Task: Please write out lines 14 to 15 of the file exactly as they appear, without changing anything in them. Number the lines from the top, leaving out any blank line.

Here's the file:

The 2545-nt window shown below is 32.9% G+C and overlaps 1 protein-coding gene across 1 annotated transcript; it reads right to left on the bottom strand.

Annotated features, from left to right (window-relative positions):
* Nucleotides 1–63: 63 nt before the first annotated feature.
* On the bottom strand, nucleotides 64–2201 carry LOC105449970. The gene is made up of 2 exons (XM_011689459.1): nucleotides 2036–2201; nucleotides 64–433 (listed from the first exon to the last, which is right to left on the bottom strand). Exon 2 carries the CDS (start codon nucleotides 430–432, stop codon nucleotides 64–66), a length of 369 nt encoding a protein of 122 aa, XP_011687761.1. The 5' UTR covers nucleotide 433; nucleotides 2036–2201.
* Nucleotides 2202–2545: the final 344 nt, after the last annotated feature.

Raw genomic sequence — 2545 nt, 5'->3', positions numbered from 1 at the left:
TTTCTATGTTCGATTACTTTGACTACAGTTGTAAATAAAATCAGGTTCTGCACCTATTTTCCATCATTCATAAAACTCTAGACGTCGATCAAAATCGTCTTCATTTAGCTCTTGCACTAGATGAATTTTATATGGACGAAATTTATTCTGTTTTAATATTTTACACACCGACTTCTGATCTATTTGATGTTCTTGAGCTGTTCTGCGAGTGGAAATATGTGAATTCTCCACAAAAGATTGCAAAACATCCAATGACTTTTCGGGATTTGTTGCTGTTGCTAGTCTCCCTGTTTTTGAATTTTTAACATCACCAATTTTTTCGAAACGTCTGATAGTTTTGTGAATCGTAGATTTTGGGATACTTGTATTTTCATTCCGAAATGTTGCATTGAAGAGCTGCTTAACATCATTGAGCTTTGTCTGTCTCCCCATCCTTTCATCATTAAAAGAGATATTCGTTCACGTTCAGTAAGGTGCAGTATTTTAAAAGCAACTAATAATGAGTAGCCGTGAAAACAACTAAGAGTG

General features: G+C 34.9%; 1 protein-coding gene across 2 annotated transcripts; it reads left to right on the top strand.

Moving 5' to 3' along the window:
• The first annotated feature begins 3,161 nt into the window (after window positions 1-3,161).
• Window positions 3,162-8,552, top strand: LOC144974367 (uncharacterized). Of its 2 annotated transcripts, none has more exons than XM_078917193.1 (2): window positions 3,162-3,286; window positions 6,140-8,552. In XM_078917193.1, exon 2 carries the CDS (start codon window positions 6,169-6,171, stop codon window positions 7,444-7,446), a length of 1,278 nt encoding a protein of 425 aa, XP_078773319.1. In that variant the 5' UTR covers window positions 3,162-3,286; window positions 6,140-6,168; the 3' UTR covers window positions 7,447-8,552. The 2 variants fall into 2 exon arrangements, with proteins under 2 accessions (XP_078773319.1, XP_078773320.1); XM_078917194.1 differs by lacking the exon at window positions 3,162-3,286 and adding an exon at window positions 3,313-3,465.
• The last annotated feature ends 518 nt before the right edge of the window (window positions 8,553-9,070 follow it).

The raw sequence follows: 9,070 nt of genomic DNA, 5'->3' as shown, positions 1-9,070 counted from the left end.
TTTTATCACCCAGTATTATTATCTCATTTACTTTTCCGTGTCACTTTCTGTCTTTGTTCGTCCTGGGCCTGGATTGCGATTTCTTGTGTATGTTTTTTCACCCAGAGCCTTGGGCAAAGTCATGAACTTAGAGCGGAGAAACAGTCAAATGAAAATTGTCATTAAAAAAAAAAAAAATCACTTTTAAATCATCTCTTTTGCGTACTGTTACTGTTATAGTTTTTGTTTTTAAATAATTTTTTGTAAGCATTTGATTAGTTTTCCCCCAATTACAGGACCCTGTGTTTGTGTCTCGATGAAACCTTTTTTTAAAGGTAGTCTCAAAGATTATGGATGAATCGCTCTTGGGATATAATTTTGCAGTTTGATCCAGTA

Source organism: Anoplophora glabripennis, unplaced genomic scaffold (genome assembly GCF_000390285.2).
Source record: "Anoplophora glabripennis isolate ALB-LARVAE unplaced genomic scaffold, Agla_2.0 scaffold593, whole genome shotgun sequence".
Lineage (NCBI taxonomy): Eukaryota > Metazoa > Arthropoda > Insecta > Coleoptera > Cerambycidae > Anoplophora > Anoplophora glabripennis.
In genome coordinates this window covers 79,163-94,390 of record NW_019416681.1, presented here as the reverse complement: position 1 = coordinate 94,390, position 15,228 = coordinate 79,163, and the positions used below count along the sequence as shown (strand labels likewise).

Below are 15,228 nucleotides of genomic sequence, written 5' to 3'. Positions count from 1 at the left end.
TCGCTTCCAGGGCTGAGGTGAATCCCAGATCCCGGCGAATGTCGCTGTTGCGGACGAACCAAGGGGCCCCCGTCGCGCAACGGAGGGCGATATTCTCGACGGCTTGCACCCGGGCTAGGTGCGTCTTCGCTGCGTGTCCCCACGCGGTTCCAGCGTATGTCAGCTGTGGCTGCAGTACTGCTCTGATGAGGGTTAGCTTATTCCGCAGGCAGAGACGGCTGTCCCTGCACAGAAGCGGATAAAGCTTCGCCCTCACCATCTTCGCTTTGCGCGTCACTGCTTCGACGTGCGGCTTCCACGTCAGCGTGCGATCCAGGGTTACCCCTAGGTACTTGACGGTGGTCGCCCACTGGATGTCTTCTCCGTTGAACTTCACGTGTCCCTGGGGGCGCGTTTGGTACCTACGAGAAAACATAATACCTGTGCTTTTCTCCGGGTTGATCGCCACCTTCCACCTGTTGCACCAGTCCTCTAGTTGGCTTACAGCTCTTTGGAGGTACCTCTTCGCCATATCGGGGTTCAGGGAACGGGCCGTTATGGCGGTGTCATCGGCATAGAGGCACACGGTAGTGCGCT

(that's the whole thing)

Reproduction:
TTTTATCACCCAGTATTATTATCTCATTTACTTTTCCGTGTCACTTTCTGTCTTTGTTCGTCCTGGGCCTGGATTGCGATTTCTTGTGTATGTTTTTTCACCCAGAGCCTTGGGCAAAGTCATGAACTTAGAGCGGAGAAACAGTCAAATGAAAATTGTCATTAAAAAAAAAAAAAATCACTTTTAAATCATCTCTTTTGCGTACTGTTACTGTTATAGTTTTTGTTTTTAAATAATTTTTTGTAAGCATTTGATTAGTTTTCCCCCAATTACAGGACCCTGTGTTTGTGTCTCGATGAAACCTTTTTTTAAAGGTAGTCTCAAAGATTATGGATGAATCGCTCTTGGGATATAATTTTGCAGTTTGATCCAGTA

Source organism: Anoplophora glabripennis, unplaced genomic scaffold (genome assembly GCF_000390285.2).